of it. Power is in its nature incroaching and such is the human make, that men who are vested with a share of it, are generally inclined to take more than it was intended they should have. The love of power, like the love of money, increases with the possession of it and we know, in what ruin these baneful passions have involved human societies in all ages, when they have been let loose and suffered to rage uncontrouled there is no restraint like the pervading eye of the virtuous citizens.i hope therefore our countrymen will constantly exercise that right which the meanest of them is intitled to, and which

considered by them as

considered by them as a debt of gratitude, and a virtue. He had many excellent qualities. His manners were conciliatinghis courage and abilities greatbut the people by an entire confidence in him suffered him to lay a foundation for absolute monarchy. They were charmed with his moderation and wisdom, qualities which he really possessed but they did not consider his ambition, nor had they a thought of his views. They found peace restored, order established, justice administered, commerce protected, and the arts and sciences encouraged, and they looked no further. They did not imagine, that he who had been

private emolument to himself

private emolument to himself and his family, but has faithfully given his vote for the candidate whom he thought most worthy the choice of free and virtuous citizensi congratulate that legislator, magistrate governor, who knows that neither smiles, entreaties, gifts, dissimulation, intrigue, nor any base and dishonorable practices have procured him this exalted station. His fellow citizens, unsollicited by him, have called him into their service, from the opinion they have formed of his integrity and adequate abilities.he feels himself happy in their opinion of himhappy is he indeed, if he is conscious he deserves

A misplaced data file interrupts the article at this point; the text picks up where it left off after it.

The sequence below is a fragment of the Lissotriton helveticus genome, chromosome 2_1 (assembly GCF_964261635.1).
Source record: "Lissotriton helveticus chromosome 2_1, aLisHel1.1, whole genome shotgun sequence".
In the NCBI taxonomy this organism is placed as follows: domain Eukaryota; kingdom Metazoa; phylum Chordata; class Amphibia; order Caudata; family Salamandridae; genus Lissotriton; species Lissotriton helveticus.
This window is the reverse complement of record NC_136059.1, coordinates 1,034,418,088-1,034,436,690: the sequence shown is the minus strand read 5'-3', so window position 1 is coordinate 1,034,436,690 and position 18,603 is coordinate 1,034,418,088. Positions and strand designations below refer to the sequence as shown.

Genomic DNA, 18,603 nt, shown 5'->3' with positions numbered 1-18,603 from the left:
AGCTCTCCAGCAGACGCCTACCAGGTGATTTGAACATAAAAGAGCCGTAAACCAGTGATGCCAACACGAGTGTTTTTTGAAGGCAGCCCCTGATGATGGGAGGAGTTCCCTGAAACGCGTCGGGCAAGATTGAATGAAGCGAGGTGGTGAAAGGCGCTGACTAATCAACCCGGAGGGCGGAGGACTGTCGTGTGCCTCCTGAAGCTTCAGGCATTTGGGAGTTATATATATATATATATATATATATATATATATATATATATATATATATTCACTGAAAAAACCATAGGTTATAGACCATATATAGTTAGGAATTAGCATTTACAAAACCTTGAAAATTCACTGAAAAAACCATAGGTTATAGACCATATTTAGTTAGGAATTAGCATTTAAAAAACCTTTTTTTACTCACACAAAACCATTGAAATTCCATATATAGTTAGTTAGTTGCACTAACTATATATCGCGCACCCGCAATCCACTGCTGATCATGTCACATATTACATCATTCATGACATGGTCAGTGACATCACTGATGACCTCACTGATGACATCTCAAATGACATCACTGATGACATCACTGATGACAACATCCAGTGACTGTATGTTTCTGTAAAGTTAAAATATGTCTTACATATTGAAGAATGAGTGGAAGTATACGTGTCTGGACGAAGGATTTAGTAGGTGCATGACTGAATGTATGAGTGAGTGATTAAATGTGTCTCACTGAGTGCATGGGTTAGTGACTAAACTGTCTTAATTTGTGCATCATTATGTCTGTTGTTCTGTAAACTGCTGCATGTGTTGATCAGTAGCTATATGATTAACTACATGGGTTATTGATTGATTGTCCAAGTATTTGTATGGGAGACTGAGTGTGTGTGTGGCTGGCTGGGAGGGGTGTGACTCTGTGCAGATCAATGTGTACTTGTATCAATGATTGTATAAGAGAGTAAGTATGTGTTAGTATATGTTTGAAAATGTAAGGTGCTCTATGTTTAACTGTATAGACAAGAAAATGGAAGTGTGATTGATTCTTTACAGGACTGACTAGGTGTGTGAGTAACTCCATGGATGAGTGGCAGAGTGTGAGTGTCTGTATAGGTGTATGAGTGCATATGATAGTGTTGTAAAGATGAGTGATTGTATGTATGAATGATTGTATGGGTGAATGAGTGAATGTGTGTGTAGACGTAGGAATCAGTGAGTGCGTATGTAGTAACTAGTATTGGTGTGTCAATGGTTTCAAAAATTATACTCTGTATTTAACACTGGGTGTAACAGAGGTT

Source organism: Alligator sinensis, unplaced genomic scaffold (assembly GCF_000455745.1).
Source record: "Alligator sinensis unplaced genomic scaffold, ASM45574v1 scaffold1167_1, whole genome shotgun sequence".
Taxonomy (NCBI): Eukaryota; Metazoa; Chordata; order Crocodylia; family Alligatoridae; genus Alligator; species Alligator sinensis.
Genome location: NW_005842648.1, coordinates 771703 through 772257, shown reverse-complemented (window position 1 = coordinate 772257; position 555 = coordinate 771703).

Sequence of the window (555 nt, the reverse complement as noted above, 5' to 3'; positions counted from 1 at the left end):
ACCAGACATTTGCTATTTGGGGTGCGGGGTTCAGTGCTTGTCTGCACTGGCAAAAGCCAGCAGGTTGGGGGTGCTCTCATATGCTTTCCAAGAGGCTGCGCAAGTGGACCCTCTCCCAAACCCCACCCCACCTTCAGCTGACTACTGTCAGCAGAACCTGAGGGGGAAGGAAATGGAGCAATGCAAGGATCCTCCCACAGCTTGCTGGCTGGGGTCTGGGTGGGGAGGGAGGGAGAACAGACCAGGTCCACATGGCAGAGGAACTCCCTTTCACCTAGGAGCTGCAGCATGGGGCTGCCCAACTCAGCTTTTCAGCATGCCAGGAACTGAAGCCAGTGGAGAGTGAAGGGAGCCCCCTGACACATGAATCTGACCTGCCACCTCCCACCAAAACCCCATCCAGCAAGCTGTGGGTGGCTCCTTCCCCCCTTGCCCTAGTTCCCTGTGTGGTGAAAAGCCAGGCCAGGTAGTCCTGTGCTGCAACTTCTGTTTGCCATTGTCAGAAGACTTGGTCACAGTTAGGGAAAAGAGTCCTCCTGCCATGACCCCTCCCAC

dugans coming. Pray let

dugans coming. Pray let her know that i receivd her letter am well. My compts to the circle about you. Your affectionate, 1 speaker of the house of representatives of massachusetts. Article, unsigned. Boston gazette, april 16, 1781 a draft is in the samuel adams papers, lenox library.1 extract of a letter from the southward. Before this will reach you, your countrymen will have finished the

important business of electing

important business of electing their legislators, magistrates and governors for the ensuing year. I hope they have made a wise choice. At least, from the opinion i entertain of their virtue, i am persuaded they have acted with all that deliberation and caution which the solemnity of the transaction required. They may then reflect, each one on his own integrity, and appeal to the monitor within his breast, that he has not trifled with the sacred trust reposed in him by god and his countrythat he has not prostituted his honor and conscience to please a friend or a patron that he has not been influenced with the view of

have been if she

have been if she had listened to you. What do you know. Who betrayed me. You, yourself. When you came down with pneumonia after the burial, i sat with you through a night of delirium. Bartholomew storrs bowed his head. My sin hath found me out, he groaned. God knows i loved her, andand i hadnt the strength not to tell her. Id have given up everything for her, my hope of heaven, mymyi d have given up my office and gone away from gods acre. And that was twenty years ago. Ii dont sleep o

commonwealth. And after he